The scope of the planned hotel has not changed: 150 rooms are planned, with 50 dedicated to extended stay units, separate living and bedroom spaces. Chip expects those rooms to be especially beneficial to the film industry, which often secures temporary residency for out-of-town cast and crew who are in town shooting projects locally.

The hotel layout calls for roughly 5,000 square feet of event space, co-working zones, a rooftop bar and a ground floor restaurant. Chip said they’ve struggled to find the right restaurant partner.

“We’re now looking beyond just local, but we want to stay regional,” he said.

One silver lining of the financing delay is more time to secure the right restaurateur. Chip doesn’t expect to finalize it until construction is roughly six months in. Once financing is in place, the goal is to break ground within 30 days and construction should take 18 to 20 months.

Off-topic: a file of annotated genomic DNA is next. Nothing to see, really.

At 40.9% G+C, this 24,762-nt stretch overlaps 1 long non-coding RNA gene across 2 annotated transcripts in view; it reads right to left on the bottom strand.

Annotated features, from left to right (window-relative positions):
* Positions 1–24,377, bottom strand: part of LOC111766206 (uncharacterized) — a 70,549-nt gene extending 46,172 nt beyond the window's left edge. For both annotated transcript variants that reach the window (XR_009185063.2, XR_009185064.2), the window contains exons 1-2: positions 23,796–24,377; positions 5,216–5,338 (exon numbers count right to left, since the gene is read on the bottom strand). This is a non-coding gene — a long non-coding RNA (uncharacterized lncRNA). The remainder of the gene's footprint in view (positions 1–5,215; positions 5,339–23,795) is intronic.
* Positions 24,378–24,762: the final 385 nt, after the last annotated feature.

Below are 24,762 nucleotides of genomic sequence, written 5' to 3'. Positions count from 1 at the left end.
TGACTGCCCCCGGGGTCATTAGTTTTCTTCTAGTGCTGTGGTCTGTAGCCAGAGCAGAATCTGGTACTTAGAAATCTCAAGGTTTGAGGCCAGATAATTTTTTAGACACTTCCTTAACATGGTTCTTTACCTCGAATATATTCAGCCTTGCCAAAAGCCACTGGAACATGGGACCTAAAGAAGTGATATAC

While construction is in process, Chip said he intends to move in furniture and equipment, so the hotel can open within one month of obtaining its certificate of occupancy.

“We got delayed a little bit, the forces have been against us and now the tide is shifting,” he said.

Designed by CMJW Architects, the hotel will embrace the airport aesthetics. For example, its rooftop bar will resemble an aircraft wing and rows of glass windows on the side of the structure will be made to look like ribbons. 

“We really don’t like to do these projects that fit the mold, even when using a well-known brand,” Chip said.

AC Hotel Developers has a long-term contract with IHG and ILM’s Crowne Plaza hotel will be its fifth IHG collaboration. It also marks the Weisses 43rd overall hotel — the majority located in their home base of New York.

As the franchiser of the project, IHG is still on board to see it through, Chip said: “We love the market; IHG loves the market. All we see is expansion. The airport is going beyond its own predictions.”

As of October, ILM was on track to see a record-breaking number of passengers over the same time in 2022. Last year ended with 448,111 total enplanements, and as of two months ago, ILM had already hit 557,731 enplanements among its five carriers: American, Delta, Untied, Avelo and Sun Country.